As a teenager from Sri Lanka, Sunny is living the typical life of an expatriate in 1970s Manila—a privileged, carefree existence—until one day when the secret behind his mother’s tragic death years earlier is accidentally revealed to him, turning Sunny’s world upside down. His life takes a series of unexpected turns—first in England, where he falls in love with the luminous Clara, and later in Sri Lanka, where he returns during a brief lull in the country’s brutal ethnic war.
Reminiscent of V.S. Naipaul in his nuanced treatment of the melancholy of exile, Gunesekera takes the reader on an utterly absorbing journey across the late twentieth-century postcolonial world. Spanning three continents and thirty years, The Match is a “beautiful and atmospheric” (Irish Times) exploration of the nature of loss and displacement, the search for identity and love, and the possibility, in the end, of redemption and renewal.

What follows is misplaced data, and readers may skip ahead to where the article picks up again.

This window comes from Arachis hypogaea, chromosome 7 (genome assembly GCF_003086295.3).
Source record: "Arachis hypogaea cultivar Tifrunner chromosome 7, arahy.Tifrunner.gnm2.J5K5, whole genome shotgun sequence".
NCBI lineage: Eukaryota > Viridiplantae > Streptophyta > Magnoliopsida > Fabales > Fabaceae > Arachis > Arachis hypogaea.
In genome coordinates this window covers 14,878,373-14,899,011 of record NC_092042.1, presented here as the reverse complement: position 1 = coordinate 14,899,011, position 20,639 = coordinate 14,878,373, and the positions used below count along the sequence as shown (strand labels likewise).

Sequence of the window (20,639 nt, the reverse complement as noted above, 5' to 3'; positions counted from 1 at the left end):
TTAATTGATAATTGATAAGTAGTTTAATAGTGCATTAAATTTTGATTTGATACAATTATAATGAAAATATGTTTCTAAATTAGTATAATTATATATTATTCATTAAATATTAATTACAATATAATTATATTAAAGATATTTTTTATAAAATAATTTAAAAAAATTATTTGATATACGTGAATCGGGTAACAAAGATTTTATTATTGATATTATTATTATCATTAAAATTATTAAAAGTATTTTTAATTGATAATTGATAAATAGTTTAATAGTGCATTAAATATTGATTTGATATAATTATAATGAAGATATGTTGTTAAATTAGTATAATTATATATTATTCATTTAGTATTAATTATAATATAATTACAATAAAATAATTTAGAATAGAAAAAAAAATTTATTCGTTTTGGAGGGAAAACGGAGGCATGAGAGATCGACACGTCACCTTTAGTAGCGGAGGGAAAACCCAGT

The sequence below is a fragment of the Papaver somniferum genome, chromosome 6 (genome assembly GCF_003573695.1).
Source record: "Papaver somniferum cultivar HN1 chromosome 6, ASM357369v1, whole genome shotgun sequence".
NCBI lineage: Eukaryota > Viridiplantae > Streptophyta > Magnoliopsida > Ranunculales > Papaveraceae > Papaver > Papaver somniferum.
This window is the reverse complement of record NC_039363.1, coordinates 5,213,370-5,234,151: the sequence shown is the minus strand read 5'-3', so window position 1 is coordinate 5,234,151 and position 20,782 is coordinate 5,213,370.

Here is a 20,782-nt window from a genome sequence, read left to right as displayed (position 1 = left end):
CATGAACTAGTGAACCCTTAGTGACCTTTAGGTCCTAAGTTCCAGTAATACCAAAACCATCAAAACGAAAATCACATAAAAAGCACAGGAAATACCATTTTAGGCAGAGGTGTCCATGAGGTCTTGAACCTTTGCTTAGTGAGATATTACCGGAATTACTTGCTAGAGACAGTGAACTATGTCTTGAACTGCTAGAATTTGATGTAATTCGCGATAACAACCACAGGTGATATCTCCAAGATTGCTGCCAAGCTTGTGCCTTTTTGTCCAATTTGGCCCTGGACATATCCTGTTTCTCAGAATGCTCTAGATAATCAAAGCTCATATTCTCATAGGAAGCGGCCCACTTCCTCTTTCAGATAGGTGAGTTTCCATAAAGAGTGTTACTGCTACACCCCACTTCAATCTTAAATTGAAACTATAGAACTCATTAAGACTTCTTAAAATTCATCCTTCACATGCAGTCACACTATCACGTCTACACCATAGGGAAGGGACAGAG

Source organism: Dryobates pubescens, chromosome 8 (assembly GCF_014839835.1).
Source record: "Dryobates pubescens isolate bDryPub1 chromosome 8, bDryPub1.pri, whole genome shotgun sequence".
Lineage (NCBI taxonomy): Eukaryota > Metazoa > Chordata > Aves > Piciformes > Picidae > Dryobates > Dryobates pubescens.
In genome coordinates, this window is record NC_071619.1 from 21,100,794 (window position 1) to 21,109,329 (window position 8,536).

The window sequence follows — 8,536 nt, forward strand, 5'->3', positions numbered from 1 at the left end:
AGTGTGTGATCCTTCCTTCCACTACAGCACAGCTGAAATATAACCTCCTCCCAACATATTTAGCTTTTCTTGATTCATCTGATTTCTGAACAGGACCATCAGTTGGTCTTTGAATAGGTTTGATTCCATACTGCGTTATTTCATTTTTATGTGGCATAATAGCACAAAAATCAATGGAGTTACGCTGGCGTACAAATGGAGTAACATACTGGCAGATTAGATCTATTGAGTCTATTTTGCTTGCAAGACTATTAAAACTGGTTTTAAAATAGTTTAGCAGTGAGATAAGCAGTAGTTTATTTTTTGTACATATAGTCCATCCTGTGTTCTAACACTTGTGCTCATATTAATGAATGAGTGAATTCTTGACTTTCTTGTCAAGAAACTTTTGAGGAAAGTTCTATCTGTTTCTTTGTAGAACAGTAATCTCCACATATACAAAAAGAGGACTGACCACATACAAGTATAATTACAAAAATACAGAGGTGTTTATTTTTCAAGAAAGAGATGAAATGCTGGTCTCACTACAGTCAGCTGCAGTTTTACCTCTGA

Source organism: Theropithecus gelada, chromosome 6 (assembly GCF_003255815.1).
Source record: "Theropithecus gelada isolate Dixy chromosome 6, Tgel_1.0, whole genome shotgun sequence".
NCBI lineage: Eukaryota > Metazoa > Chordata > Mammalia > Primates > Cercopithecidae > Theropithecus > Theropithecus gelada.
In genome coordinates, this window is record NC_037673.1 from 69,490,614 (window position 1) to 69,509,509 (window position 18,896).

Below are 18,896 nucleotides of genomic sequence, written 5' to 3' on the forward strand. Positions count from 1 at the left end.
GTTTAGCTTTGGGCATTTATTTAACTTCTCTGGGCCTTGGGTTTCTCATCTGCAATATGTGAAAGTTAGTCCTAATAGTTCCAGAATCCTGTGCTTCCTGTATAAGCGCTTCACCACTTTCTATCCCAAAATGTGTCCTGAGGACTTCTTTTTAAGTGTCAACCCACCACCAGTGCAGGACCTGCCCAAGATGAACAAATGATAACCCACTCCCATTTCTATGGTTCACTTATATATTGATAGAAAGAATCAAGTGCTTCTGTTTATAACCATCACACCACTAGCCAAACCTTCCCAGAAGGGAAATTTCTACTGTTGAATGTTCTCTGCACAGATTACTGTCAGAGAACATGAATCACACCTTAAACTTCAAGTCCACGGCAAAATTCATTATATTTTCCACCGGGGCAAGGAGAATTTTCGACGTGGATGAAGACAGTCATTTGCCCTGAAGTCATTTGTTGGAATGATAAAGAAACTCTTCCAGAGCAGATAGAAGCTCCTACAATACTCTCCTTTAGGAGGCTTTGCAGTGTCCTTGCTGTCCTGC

A Sri Lankan man mired in nostalgia pursues elusive passions in this fourth, bittersweet novel from award-winning Gunesekera (Heaven's Edge). Sunny Fernando, na ve and given to elaborate fantasies, arrives at the turning point in his adolescence when a cricket match brings him into close contact with fellow Sri Lankan Tina Navratanam. Sunny suffers painful disillusionment when he thinks that he has lost Tina to a friend, which leads in turn to a discovery about his mother's death. Throughout the novel, Gunesekara offers up rich characters, including Sunny's father's best friend Hector, an amiable, patient man who acts as a fairy godfather to Sunny. Delightfully cadenced dialogue reflects both the era and place, especially once Sunny leaves Manila behind for college in England. Once there he repeats the pattern of abandoning reality for visions of the past. As he moves through the seminal moments of his life-falling in love, having a child, reuniting with friends and finally visiting the country of his birth-he struggles with a sense of "existing in a special world of his own making." Gunesekara regards his characters with affectionate indulgence as he paints the evolution of intertwined lives, with the hopeful suggestion that even seemingly ingrained character flaws can be overcome.